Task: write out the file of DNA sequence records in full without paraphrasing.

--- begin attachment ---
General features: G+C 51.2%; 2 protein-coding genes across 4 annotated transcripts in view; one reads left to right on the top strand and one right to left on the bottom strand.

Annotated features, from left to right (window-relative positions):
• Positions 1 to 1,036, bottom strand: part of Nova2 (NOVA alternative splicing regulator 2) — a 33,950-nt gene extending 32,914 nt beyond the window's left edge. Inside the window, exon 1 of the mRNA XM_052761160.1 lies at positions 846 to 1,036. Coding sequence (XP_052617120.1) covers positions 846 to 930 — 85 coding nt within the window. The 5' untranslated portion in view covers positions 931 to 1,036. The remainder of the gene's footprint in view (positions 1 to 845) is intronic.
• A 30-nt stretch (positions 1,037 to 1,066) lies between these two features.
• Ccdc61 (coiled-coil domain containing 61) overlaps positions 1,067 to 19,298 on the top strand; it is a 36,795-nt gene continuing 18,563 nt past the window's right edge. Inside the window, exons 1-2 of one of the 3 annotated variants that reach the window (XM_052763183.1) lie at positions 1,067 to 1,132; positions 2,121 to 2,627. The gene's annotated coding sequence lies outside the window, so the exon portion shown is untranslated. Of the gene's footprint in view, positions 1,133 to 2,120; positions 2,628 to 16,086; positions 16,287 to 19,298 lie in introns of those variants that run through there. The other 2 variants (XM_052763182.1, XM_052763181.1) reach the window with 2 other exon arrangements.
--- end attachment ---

General features: G+C 51.2%; 2 protein-coding genes across 4 annotated transcripts in view; one reads left to right on the top strand and one right to left on the bottom strand.

Annotated features, from left to right (window-relative positions):
• Positions 1 to 1,036, bottom strand: part of Nova2 (NOVA alternative splicing regulator 2) — a 33,950-nt gene extending 32,914 nt beyond the window's left edge. Inside the window, exon 1 of the mRNA XM_052761160.1 lies at positions 846 to 1,036. Coding sequence (XP_052617120.1) covers positions 846 to 930 — 85 coding nt within the window. The 5' untranslated portion in view covers positions 931 to 1,036. The remainder of the gene's footprint in view (positions 1 to 845) is intronic.
• A 30-nt stretch (positions 1,037 to 1,066) lies between these two features.
• Ccdc61 (coiled-coil domain containing 61) overlaps positions 1,067 to 19,298 on the top strand; it is a 36,795-nt gene continuing 18,563 nt past the window's right edge. Inside the window, exons 1-2 of one of the 3 annotated variants that reach the window (XM_052763183.1) lie at positions 1,067 to 1,132; positions 2,121 to 2,627. The gene's annotated coding sequence lies outside the window, so the exon portion shown is untranslated. Of the gene's footprint in view, positions 1,133 to 2,120; positions 2,628 to 16,086; positions 16,287 to 19,298 lie in introns of those variants that run through there. The other 2 variants (XM_052763182.1, XM_052763181.1) reach the window with 2 other exon arrangements.